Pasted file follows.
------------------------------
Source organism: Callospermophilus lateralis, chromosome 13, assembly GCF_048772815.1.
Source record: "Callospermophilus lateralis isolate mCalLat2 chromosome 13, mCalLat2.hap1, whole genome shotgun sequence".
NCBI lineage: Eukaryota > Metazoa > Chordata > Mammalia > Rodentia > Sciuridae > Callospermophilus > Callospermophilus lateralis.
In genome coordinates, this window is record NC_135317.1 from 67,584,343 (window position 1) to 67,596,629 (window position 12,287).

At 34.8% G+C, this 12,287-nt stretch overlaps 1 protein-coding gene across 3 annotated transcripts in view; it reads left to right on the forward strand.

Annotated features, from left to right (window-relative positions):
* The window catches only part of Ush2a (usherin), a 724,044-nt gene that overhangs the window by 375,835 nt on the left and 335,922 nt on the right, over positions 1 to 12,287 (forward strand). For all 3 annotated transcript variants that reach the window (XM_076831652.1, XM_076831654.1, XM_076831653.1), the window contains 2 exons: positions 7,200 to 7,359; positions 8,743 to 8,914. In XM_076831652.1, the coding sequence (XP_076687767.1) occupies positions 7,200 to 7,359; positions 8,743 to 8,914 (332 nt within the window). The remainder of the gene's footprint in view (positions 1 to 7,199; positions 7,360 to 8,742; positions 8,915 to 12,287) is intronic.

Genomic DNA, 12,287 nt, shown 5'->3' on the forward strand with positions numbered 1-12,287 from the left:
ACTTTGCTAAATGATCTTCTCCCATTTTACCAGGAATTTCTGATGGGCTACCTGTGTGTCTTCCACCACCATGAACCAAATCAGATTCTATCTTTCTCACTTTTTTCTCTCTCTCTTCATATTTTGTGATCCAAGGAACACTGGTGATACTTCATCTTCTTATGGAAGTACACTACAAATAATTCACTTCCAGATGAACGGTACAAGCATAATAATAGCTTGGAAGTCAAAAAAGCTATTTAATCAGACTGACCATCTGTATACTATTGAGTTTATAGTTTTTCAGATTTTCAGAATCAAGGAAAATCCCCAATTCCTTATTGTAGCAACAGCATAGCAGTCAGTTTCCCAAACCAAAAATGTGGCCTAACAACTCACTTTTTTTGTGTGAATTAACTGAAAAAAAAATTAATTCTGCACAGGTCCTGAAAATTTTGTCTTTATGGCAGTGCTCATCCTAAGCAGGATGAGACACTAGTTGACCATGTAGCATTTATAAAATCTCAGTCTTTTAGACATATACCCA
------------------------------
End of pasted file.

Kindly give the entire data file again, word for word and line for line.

Source organism: Callospermophilus lateralis, chromosome 13, assembly GCF_048772815.1.
Source record: "Callospermophilus lateralis isolate mCalLat2 chromosome 13, mCalLat2.hap1, whole genome shotgun sequence".
NCBI lineage: Eukaryota > Metazoa > Chordata > Mammalia > Rodentia > Sciuridae > Callospermophilus > Callospermophilus lateralis.
In genome coordinates, this window is record NC_135317.1 from 67,584,343 (window position 1) to 67,596,629 (window position 12,287).

At 34.8% G+C, this 12,287-nt stretch overlaps 1 protein-coding gene across 3 annotated transcripts in view; it reads left to right on the forward strand.

Annotated features, from left to right (window-relative positions):
* The window catches only part of Ush2a (usherin), a 724,044-nt gene that overhangs the window by 375,835 nt on the left and 335,922 nt on the right, over positions 1 to 12,287 (forward strand). For all 3 annotated transcript variants that reach the window (XM_076831652.1, XM_076831654.1, XM_076831653.1), the window contains 2 exons: positions 7,200 to 7,359; positions 8,743 to 8,914. In XM_076831652.1, the coding sequence (XP_076687767.1) occupies positions 7,200 to 7,359; positions 8,743 to 8,914 (332 nt within the window). The remainder of the gene's footprint in view (positions 1 to 7,199; positions 7,360 to 8,742; positions 8,915 to 12,287) is intronic.

Genomic DNA, 12,287 nt, shown 5'->3' on the forward strand with positions numbered 1-12,287 from the left:
ACTTTGCTAAATGATCTTCTCCCATTTTACCAGGAATTTCTGATGGGCTACCTGTGTGTCTTCCACCACCATGAACCAAATCAGATTCTATCTTTCTCACTTTTTTCTCTCTCTCTTCATATTTTGTGATCCAAGGAACACTGGTGATACTTCATCTTCTTATGGAAGTACACTACAAATAATTCACTTCCAGATGAACGGTACAAGCATAATAATAGCTTGGAAGTCAAAAAAGCTATTTAATCAGACTGACCATCTGTATACTATTGAGTTTATAGTTTTTCAGATTTTCAGAATCAAGGAAAATCCCCAATTCCTTATTGTAGCAACAGCATAGCAGTCAGTTTCCCAAACCAAAAATGTGGCCTAACAACTCACTTTTTTTGTGTGAATTAACTGAAAAAAAAATTAATTCTGCACAGGTCCTGAAAATTTTGTCTTTATGGCAGTGCTCATCCTAAGCAGGATGAGACACTAGTTGACCATGTAGCATTTATAAAATCTCAGTCTTTTAGACATATACCCA